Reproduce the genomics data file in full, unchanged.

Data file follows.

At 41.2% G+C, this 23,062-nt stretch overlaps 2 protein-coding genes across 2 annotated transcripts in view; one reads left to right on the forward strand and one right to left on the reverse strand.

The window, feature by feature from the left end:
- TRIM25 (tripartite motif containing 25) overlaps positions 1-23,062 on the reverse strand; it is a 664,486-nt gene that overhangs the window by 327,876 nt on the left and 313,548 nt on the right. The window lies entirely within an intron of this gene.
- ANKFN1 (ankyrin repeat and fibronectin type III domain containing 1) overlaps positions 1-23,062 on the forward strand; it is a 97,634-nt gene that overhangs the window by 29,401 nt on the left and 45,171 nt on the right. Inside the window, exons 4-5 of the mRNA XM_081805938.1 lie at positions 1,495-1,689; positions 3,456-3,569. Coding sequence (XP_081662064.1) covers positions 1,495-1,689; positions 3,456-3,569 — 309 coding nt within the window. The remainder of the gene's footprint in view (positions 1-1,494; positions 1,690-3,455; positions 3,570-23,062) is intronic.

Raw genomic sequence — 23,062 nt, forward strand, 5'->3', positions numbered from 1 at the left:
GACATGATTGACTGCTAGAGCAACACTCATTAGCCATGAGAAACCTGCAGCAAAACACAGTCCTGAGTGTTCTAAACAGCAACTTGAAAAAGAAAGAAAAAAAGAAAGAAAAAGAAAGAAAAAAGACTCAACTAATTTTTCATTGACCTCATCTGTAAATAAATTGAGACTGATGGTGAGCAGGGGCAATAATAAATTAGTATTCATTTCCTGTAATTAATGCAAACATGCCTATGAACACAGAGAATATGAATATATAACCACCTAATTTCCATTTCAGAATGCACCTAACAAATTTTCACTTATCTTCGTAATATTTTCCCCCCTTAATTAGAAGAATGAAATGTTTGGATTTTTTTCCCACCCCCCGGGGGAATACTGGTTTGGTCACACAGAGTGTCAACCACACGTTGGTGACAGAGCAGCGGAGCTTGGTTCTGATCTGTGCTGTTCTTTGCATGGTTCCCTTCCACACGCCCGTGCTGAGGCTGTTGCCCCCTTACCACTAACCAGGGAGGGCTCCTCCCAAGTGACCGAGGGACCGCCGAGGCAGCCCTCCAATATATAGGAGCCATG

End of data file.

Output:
At 41.2% G+C, this 23,062-nt stretch overlaps 2 protein-coding genes across 2 annotated transcripts in view; one reads left to right on the forward strand and one right to left on the reverse strand.

The window, feature by feature from the left end:
- TRIM25 (tripartite motif containing 25) overlaps positions 1-23,062 on the reverse strand; it is a 664,486-nt gene that overhangs the window by 327,876 nt on the left and 313,548 nt on the right. The window lies entirely within an intron of this gene.
- ANKFN1 (ankyrin repeat and fibronectin type III domain containing 1) overlaps positions 1-23,062 on the forward strand; it is a 97,634-nt gene that overhangs the window by 29,401 nt on the left and 45,171 nt on the right. Inside the window, exons 4-5 of the mRNA XM_081805938.1 lie at positions 1,495-1,689; positions 3,456-3,569. Coding sequence (XP_081662064.1) covers positions 1,495-1,689; positions 3,456-3,569 — 309 coding nt within the window. The remainder of the gene's footprint in view (positions 1-1,494; positions 1,690-3,455; positions 3,570-23,062) is intronic.

Raw genomic sequence — 23,062 nt, forward strand, 5'->3', positions numbered from 1 at the left:
GACATGATTGACTGCTAGAGCAACACTCATTAGCCATGAGAAACCTGCAGCAAAACACAGTCCTGAGTGTTCTAAACAGCAACTTGAAAAAGAAAGAAAAAAAGAAAGAAAAAGAAAGAAAAAAGACTCAACTAATTTTTCATTGACCTCATCTGTAAATAAATTGAGACTGATGGTGAGCAGGGGCAATAATAAATTAGTATTCATTTCCTGTAATTAATGCAAACATGCCTATGAACACAGAGAATATGAATATATAACCACCTAATTTCCATTTCAGAATGCACCTAACAAATTTTCACTTATCTTCGTAATATTTTCCCCCCTTAATTAGAAGAATGAAATGTTTGGATTTTTTTCCCACCCCCCGGGGGAATACTGGTTTGGTCACACAGAGTGTCAACCACACGTTGGTGACAGAGCAGCGGAGCTTGGTTCTGATCTGTGCTGTTCTTTGCATGGTTCCCTTCCACACGCCCGTGCTGAGGCTGTTGCCCCCTTACCACTAACCAGGGAGGGCTCCTCCCAAGTGACCGAGGGACCGCCGAGGCAGCCCTCCAATATATAGGAGCCATG